U.S. Supreme Court
Chouteau v. Gibson, 111 U.S. 200 (1884)
Chouteau v. Gibson
Submitted March 10, 1884
Decided March 31, 1884
111 U.S. 200
IN ERROR TO THE SUPREME COURT OF MISSOURI
In order to give this Court jurisdiction in error of a state court, it must appear affirmatively on the face of the record not only that the federal question was raised and presented to the highest court of the state for decision, but that it was decided or that its decision was necessary to the judgment or decree rendered in the case.
This was a motion to dismiss for want of jurisdiction.
MR. CHIEF JUSTICE WAITE delivered the opinion of the Court.
This is a motion to dismiss a writ of error to the Supreme Court of Missouri for want of jurisdiction. From the beginning it has been held that to give us jurisdiction in this class of cases, it must appear affirmatively on the face of the record not only that a federal question was raised and presented to the highest court of the state for decision, but that it was decided or that its decision was necessary to the judgment or decree rendered in the case. @ 87 U. S. 636.
The present record shows that Chouteau and Maffit began this suit against Gibson in the Circuit Court of St. Louis County, Missouri, to obtain a conveyance of certain lands, which they claimed that he held in trust for them. Among other defenses, Gibson set up a judgment in his favor in a suit brought by him against Chouteau and Maffit to recover the possession of the lands, in which, as he alleged, the identical matters presented in this case were directly passed upon and adjudicated between the parties. It is conceded that the state supreme court, in deciding the case, sustained this defense and rendered chanroblesvirtualawlibrarychanroblesvirtualawlibrary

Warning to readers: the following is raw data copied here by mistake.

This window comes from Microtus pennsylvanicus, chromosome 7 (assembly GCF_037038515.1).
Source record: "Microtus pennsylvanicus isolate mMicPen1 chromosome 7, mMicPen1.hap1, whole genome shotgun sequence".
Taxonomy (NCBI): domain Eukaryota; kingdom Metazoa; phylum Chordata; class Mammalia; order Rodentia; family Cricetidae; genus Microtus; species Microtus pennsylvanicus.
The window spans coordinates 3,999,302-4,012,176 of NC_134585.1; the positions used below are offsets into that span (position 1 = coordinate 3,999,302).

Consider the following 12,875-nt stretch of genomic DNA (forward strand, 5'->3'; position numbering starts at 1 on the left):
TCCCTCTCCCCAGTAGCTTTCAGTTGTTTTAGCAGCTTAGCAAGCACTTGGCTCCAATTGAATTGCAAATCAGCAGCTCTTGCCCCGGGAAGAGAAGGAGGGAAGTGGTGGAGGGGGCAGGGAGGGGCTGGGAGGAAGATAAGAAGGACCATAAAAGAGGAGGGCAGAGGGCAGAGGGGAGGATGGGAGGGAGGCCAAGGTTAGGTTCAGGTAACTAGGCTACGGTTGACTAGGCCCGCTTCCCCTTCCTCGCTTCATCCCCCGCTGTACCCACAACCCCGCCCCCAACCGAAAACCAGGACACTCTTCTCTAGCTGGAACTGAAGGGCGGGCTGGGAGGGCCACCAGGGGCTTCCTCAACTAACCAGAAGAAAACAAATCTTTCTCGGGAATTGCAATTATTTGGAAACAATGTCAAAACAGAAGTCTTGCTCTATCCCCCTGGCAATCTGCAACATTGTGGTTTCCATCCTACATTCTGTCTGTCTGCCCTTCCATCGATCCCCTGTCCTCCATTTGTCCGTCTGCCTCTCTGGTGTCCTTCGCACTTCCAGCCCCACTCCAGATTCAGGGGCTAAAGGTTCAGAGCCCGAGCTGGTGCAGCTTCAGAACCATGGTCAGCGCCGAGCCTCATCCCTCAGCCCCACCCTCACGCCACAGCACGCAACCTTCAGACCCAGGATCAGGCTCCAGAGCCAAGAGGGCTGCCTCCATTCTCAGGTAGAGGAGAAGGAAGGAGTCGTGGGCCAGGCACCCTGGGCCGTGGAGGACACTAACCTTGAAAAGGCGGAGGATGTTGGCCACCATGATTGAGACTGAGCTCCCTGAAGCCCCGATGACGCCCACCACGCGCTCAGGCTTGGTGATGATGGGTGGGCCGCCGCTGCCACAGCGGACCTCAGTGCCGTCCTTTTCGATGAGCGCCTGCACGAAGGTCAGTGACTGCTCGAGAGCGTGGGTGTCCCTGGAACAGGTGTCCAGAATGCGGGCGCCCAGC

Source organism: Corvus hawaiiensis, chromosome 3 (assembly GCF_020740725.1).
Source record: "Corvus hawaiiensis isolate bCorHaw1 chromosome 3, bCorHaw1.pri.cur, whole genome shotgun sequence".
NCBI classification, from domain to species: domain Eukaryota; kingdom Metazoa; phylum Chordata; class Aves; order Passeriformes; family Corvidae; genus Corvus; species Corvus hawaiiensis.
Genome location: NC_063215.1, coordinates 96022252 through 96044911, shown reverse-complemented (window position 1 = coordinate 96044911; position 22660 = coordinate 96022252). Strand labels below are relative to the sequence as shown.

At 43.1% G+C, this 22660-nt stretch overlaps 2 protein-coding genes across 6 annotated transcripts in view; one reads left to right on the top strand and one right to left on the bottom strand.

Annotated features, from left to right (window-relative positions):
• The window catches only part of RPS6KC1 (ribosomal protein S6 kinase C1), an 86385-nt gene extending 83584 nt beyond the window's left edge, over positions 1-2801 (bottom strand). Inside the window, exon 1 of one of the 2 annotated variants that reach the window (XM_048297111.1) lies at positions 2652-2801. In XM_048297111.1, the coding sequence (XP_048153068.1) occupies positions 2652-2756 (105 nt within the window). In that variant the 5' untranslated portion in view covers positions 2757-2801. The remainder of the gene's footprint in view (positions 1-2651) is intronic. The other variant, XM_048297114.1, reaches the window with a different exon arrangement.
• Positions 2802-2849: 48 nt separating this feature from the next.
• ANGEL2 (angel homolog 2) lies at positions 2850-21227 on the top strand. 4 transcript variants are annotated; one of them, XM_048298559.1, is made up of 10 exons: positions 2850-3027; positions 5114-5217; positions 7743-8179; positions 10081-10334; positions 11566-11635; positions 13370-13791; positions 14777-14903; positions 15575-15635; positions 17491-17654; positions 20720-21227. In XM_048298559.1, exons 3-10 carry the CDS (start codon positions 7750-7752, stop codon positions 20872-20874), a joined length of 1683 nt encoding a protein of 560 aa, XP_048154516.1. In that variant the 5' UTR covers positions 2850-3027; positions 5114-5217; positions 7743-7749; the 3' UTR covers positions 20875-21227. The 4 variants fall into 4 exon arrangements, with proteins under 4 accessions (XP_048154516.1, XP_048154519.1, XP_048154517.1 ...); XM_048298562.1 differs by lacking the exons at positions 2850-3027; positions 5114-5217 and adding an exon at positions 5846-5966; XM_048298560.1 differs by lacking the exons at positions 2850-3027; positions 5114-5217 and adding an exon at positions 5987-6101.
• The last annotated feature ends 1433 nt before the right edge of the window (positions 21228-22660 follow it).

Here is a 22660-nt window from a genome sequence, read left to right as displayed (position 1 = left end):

the decree now here for review in favor of Gibson on that ground alone, without considering any of the other questions involved. Such being the case, it is clear we have no jurisdiction. The legal effect of the judgment set up in bar is a question of general law as to which the decision of the state court is not reviewable here. The federal questions, if any there were in the case, lay behind this defense and could not be reached until it was out of the way. The question presented by the defense was not whether a federal right had been properly denied by a former judgment, but whether the right had been once judicially determined so as to become res judicata between the parties. Whether an equitable title could be set up in bar of the action at law brought by Gibson, the holder of the legal title, to recover possession is a question of state law upon which the judgment of the state court is conclusive. The same is true of the question whether the pleadings in the former action were such as to present the equitable defense in proper form for final adjudication. The court below has decided that the pleadings were sufficient, that the equitable defense could be made, and that the judgment in that action in favor of Gibson was, in its legal effect, a judgment that Chouteau and Maffit had no title to the land in controversy. Consequently that judgment was a bar to this action, and precluded the court below as well as this Court from reopening the original litigation and considering again the questions that were put at rest between the parties by the decision in their former suit. It is apparent, therefore, that no federal question which there may have been in the case was decided by the state court, and that the decision of such a question was not necessary to the final decree rendered. Without determining whether, if the former judgment had not been a bar to the action, there were questions in the case that might have given us jurisdiction, we grant the motion to dismiss.